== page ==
By: Hans Themistode
In the opinion of Abel Sanchez, Gennadiy Golovkin’s decision to part ways wasn’t a sagacious choice.
For years on end, the two partnered together to go on one of the more destructive runs in the history of the middleweight division. At one point, Golovkin went on a particularly violent tear, winning 23 consecutive contests before the sound of the final bell.
Still, despite Golovkin becoming a household name, the former unified champion decided it would be in his best interest to part ways with Sanchez, following his 2018 majority decision defeat at the hands of Canelo Alvarez.
With Sanchez now out of the loop, Golovkin has enlisted the help of world-renowned trainer, Johnathan Banks. Under his guidance, Golovkin has gone on to win three bouts in a row, two of which came via stoppage. But while Golovkin has re-entered the winner’s circle, he hasn’t looked like the destructive force he once was.
Under Sanchez, Golovkin was known as a come-forward fighter with relentless pressure and pernicious knockout power. Under Banks, however, Golovkin has implemented more of a box-first approach, slipping punches and boxing on the outside for long durations of his bouts.
As a result of his new style, Golovkin has been hit far more often than many have been accustomed to seeing over the past few years. Throughout his transition phase, Sanchez has kept a watchful eye on his former fighter. And, considering his lackluster results, Sanchez believes that the abrupt change in trainers wasn’t the best idea.
“Seeing some of the results of the last three or four fights, I don’t believe it was the right choice,” said Sanchez during an interview with Fight Hub TV. “Not because I’m a supreme coach. But sometimes when you’re doing particular things that are successful, as soon as you change those things, all of a sudden, you change the routine and change the things you were doing, and things don’t go so well.”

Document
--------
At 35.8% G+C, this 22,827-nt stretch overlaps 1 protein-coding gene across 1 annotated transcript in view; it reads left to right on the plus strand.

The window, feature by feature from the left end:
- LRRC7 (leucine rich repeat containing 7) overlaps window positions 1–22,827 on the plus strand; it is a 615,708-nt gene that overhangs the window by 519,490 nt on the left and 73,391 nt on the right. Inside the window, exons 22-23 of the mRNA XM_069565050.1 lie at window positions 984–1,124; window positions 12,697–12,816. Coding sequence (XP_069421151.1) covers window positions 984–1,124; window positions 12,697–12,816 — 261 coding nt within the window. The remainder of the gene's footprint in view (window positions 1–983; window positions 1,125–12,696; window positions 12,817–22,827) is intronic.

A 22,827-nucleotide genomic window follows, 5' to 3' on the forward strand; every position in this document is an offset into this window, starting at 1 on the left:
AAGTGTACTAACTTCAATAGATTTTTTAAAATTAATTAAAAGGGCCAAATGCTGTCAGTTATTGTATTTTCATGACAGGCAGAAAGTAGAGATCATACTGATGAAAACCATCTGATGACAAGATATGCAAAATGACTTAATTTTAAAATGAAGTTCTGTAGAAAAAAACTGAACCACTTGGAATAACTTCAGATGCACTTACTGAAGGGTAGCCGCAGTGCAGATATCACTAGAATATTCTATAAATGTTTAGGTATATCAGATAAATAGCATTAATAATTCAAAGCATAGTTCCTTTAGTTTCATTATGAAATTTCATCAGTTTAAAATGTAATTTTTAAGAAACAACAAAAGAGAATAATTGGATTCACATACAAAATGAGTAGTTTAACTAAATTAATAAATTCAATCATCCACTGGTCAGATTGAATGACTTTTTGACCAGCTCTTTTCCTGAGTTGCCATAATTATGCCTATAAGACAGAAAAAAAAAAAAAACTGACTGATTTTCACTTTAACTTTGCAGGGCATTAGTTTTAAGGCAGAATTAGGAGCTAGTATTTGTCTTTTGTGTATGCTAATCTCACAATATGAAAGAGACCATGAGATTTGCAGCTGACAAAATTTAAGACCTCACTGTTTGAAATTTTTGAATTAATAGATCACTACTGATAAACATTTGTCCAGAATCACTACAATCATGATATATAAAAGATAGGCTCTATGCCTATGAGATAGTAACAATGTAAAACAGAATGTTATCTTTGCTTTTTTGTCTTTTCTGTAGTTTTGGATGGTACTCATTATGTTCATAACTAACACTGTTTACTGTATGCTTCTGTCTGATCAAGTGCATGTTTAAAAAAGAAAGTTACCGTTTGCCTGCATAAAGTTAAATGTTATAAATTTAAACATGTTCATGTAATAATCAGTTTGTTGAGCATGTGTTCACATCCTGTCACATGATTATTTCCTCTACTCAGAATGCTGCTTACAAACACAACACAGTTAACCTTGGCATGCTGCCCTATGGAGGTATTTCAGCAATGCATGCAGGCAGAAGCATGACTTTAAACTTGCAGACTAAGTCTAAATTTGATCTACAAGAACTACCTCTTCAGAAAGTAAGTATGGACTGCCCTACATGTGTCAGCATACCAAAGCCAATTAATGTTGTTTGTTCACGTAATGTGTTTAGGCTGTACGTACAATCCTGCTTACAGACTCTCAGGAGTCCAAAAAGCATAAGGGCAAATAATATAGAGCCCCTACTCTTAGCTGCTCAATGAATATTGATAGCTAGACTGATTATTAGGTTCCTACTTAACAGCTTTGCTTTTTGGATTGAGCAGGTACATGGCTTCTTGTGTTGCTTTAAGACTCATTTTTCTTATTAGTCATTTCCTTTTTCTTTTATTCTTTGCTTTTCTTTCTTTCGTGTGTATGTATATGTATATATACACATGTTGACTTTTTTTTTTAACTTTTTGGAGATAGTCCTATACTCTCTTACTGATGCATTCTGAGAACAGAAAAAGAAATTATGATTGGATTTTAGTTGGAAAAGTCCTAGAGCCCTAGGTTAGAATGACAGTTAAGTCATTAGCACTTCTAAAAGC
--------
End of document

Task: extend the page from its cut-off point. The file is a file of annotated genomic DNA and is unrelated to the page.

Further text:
Regardless of the feelings of Sanchez, Golovkin will attempt to move his career in the right direction. On Saturday night, April 9th in Saitama, Japan, Golovkin will take on WBA middleweight titlist, Ryota Murata. Should Golovkin successfully add Murata’s world title to his IBF trinket, he’ll patiently wait for Alvarez. The two are tentatively scheduled to face off should Golovkin defeat Murata and should Alvarez lay waste to Dmitry Bivol.
From Sanchez’s standpoint, it’s of little to no importance what Golovkin does from here on out. While initially, Sanchez was hurt and apoplectic by the way things ended, having had time to reflect, the longtime trainer reveals that at this point, he has nothing but love for his former star.
“The first week there was resentment,” Sanchez said. “Once I gave it some thought, listen, everybody goes different ways. I don’t want to see him hurt. But things happen. I have no animosity now. I’d give him a hug.”
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